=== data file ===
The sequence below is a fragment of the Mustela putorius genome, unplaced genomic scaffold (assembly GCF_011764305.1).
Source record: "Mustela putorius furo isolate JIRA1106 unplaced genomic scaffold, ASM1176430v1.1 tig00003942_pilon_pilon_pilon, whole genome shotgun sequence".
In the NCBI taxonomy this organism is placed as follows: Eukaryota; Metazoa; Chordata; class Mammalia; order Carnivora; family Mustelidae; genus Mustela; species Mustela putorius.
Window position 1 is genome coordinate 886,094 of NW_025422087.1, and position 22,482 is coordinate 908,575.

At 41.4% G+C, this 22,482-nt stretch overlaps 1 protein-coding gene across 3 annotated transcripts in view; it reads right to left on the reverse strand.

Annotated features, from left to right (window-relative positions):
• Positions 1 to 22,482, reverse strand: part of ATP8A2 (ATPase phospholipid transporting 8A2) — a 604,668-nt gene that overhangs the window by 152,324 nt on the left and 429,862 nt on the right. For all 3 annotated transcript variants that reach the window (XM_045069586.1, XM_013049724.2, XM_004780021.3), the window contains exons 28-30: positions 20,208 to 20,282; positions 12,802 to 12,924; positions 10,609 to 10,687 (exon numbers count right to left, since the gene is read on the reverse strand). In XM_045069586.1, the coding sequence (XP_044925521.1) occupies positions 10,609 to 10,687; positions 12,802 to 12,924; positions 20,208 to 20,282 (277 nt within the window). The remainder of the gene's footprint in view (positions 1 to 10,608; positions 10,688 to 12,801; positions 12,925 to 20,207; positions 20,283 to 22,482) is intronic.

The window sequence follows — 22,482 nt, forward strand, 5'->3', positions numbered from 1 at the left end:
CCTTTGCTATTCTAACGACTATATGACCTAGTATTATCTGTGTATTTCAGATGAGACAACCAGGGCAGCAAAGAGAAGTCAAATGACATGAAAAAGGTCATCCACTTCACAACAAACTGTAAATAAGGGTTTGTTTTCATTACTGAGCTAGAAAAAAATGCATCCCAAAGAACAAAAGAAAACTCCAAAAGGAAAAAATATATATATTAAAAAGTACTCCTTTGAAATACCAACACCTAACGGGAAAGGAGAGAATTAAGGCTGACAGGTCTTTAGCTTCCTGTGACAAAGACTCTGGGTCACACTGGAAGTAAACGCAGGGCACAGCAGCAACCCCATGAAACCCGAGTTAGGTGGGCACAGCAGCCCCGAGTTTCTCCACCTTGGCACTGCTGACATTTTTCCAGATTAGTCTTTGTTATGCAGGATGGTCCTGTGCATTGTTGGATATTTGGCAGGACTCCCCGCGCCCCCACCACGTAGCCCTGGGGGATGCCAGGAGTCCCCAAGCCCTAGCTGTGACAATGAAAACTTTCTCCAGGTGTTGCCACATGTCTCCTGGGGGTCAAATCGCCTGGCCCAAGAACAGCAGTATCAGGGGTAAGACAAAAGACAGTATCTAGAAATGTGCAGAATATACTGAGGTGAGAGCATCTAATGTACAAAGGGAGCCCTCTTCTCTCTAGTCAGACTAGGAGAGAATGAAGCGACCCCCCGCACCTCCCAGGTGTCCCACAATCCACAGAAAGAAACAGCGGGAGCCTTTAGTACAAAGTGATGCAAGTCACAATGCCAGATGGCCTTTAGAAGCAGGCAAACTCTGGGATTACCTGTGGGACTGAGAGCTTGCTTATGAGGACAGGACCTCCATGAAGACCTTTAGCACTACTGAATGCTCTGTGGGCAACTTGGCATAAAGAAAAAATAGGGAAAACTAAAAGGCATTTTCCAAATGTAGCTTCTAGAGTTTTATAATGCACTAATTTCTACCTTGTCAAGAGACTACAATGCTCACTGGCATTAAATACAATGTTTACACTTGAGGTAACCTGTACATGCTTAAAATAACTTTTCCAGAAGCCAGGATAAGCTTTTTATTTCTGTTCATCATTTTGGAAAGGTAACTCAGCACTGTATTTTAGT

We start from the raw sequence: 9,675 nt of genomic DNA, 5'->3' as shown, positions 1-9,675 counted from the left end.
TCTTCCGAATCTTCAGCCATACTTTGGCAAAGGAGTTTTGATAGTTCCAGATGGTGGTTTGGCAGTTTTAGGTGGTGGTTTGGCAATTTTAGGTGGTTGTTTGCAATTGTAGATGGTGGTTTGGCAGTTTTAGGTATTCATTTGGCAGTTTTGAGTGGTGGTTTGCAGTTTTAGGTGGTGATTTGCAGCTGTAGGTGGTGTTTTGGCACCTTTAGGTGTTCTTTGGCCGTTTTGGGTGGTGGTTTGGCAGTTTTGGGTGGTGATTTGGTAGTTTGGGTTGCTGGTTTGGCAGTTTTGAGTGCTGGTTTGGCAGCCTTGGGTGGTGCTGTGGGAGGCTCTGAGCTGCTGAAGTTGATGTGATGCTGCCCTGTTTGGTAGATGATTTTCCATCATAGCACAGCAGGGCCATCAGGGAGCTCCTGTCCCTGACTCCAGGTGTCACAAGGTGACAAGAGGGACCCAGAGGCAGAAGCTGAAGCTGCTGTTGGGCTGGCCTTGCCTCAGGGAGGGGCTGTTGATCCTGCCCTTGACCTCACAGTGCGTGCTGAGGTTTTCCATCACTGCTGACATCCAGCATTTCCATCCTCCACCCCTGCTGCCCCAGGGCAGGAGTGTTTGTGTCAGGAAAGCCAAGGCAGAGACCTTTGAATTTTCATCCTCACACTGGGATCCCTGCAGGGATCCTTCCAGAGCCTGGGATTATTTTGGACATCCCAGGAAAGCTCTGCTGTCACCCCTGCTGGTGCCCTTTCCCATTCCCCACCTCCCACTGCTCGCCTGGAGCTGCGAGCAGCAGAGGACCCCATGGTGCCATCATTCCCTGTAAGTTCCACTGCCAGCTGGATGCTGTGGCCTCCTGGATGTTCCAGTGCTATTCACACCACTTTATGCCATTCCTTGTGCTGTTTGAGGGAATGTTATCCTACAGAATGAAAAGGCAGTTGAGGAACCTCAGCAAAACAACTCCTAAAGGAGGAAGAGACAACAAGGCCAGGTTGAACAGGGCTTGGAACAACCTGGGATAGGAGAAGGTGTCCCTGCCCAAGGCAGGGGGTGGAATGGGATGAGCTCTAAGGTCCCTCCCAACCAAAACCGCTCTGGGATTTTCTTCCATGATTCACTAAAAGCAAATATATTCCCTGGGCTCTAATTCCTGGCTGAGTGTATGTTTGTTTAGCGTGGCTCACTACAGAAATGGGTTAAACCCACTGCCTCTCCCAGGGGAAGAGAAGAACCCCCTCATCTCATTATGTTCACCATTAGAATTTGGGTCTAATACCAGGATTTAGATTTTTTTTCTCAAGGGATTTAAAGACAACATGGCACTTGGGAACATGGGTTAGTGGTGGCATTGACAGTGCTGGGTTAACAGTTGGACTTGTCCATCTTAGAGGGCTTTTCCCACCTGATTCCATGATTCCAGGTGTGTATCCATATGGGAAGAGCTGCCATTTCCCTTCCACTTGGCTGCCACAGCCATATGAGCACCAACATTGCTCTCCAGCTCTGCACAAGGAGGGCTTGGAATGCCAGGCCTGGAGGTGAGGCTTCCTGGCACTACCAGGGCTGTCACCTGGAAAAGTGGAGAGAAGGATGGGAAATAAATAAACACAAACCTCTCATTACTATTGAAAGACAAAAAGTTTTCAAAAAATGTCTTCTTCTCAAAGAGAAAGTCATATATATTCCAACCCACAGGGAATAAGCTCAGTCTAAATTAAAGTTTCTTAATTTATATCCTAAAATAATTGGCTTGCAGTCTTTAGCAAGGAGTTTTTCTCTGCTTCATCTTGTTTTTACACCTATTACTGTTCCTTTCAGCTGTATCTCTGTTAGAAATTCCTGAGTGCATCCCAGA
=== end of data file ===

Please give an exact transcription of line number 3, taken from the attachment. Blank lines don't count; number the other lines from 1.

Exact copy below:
In the NCBI taxonomy this organism is placed as follows: Eukaryota; Metazoa; Chordata; class Mammalia; order Carnivora; family Mustelidae; genus Mustela; species Mustela putorius.